Seminar 2021-10-15

Tensor Quantile Regression for Neuroimage Study of Human Intelligence

Heping Zhang
Susan Dwight Bliss Professor of Biostatistics, Yale University School of Public Health

Date: Friday, October 15, 2021
Time: 1:30–2:30pm
Location: TBA
Live-stream: The talk will also be live-streamed via Zoom. For connection information, please contact statistics@gmu.edu.

To attend this seminar in person, please RSVP by the time of the event!

Abstract

Human intelligence is usually measured by well-established psychometric tests through a series of problem solving. The recorded cognitive scores are continuous but usually heavy-tailed with potential outliers and violating the normality assumption. Meanwhile, magnetic resonance imaging provides an unparalleled opportunity to study brain structures and cognitive ability. Motivated by association studies between MRI images and human intelligence, we propose a tensor quantile regression model, which is a general and robust alternative to the commonly used scalar-on-image linear regression. Moreover, we take into account rich spatial information of brain structures, incorporating low-rankness and piece-wise smoothness of imaging coefficients into a regularized regression framework. We formulate the optimization problem as a sequence of penalized quantile regressions with a generalized Lasso penalty based on tensor decomposition, and develop a computationally efficient alternating direction method of multipliers algorithm estimate the model components. Extensive numerical studies are conducted to examine the empirical performance of the proposed method and its competitors. Finally, we apply the proposed method to a large-scale important dataset: The Human Connectome Project. We find that the tensor quantile regression can serve as a prognostic tool to assess future risk of cognitive impairment progression. More importantly, with the proposed method, we are able to identify the most activated brain subregions associated with quantiles of human intelligence. The prefrontal and anterior cingulate cortex are found to be mostly associated with lower and upper quantile of fluid intelligence. The insular cortex associated with median of fluid intelligence is a rarely reported region.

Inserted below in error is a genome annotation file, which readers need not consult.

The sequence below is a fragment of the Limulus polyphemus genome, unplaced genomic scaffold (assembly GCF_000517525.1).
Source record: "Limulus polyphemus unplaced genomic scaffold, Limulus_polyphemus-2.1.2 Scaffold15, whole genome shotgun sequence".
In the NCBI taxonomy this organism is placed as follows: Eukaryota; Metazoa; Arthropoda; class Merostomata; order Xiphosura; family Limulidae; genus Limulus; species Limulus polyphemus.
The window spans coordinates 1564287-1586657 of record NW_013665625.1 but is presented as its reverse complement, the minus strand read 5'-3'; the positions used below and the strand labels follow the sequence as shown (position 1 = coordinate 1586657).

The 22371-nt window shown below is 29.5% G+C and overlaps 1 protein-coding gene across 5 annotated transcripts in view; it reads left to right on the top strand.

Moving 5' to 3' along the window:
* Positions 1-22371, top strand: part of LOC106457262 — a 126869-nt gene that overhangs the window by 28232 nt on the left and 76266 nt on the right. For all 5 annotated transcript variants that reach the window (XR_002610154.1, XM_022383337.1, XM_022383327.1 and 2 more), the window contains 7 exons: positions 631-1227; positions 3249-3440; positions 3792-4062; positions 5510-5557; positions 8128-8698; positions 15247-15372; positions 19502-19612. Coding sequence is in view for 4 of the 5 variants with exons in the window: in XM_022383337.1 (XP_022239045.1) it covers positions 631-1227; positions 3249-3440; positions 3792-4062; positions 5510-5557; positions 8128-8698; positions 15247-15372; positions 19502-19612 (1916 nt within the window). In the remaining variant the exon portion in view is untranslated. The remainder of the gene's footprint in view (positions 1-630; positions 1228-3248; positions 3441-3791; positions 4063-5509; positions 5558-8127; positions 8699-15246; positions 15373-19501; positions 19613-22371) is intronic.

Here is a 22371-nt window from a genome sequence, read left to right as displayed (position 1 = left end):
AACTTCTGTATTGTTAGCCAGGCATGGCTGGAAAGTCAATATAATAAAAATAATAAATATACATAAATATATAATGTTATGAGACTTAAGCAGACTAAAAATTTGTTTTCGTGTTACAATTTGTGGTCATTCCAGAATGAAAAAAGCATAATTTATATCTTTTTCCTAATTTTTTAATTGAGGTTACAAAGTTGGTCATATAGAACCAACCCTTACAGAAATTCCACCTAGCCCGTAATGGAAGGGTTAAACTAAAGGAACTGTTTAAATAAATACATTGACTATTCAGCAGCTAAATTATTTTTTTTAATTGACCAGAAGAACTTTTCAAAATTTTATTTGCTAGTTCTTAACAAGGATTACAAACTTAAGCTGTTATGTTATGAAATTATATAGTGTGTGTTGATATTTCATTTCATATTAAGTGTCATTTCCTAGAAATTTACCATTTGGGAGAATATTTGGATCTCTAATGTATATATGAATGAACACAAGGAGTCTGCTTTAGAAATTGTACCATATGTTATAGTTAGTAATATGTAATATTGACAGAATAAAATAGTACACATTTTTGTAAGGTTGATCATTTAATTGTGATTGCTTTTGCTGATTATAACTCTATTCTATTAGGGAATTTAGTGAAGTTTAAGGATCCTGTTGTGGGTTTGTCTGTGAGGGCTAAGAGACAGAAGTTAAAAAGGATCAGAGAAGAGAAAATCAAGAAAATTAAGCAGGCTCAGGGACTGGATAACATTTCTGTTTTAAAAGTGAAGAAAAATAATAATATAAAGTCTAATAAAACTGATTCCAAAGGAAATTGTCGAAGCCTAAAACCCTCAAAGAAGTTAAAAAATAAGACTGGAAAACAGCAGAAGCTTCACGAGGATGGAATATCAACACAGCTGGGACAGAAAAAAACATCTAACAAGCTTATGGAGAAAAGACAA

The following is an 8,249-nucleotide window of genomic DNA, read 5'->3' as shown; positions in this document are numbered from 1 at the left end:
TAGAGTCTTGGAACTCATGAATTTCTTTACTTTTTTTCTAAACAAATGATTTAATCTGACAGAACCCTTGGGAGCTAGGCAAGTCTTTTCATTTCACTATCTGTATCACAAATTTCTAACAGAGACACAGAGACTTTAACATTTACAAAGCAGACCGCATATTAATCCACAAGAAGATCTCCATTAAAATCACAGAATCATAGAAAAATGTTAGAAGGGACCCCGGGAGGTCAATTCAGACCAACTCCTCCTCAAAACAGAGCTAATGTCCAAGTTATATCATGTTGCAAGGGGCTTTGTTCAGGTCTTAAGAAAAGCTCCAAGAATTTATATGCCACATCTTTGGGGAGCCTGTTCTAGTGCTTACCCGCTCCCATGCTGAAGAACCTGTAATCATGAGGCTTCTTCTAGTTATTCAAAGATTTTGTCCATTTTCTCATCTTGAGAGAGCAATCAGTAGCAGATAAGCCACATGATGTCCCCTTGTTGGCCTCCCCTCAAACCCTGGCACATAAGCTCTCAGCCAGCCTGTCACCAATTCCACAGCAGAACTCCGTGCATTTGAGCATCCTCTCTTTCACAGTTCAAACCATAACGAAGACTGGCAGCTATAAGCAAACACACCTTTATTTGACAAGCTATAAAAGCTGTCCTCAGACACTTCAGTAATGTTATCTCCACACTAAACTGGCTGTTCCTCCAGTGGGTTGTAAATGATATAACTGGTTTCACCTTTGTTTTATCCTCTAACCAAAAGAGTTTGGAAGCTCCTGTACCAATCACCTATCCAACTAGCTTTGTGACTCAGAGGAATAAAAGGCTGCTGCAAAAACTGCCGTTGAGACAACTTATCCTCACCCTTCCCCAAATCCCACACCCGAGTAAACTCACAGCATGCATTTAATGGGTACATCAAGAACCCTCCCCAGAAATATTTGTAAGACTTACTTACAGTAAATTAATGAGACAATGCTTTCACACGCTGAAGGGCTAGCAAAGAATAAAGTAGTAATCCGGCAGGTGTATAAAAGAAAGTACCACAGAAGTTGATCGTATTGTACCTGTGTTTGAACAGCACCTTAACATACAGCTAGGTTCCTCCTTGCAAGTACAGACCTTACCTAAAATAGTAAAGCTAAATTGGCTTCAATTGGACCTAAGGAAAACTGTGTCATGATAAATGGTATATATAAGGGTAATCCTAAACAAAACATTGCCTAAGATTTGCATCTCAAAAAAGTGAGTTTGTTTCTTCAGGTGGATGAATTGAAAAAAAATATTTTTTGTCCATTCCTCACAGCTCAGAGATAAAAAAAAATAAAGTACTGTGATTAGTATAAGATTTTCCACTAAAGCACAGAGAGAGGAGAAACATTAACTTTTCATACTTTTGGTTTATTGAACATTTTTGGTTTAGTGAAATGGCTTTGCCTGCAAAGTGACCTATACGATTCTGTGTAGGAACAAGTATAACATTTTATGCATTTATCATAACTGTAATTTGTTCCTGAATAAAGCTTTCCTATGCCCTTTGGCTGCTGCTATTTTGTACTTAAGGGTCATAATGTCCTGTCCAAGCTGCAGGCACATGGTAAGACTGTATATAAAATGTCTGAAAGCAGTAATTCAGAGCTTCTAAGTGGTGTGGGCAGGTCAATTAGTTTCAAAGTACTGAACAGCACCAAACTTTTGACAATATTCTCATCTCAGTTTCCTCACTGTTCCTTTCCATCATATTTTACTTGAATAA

This is a joint work with Cai Li, currently a postdoctoral associate at Department of Biostatistics, Yale University School of Public Health.

About the speaker

Dr. Zhang published over 340 research articles and monographs in theory and applications of statistical methods and in several areas of biomedical research including epidemiology, genetics, child and women health, mental health, substance use, and reproductive medicine. He directed a training program in mental health research that was funded by the NIMH. He directs the Collaborative Center for Statistics in Science that coordinates the Reproductive Medicine Network to evaluate treatment effectiveness for infertility. He is a fellow of the American Statistical Association and a fellow of the Institute of Mathematical Statistics. He was named the 2008 Myrto Lefokopoulou distinguished lecturer by Harvard School of Public Health and a Medallion Lecturer by the Institute of Mathematical Statistics. In 2011, he received the Royan International Award on Reproductive Health. Dr. Zhang was the president of the International Chinese Statistical Association in 2019. He serves as the editor of the Journal of the American Statistical Association - Applications and Case Studies. He was selected to deliver 2022 Neyman lecture by the Institute of Mathematical Statistics.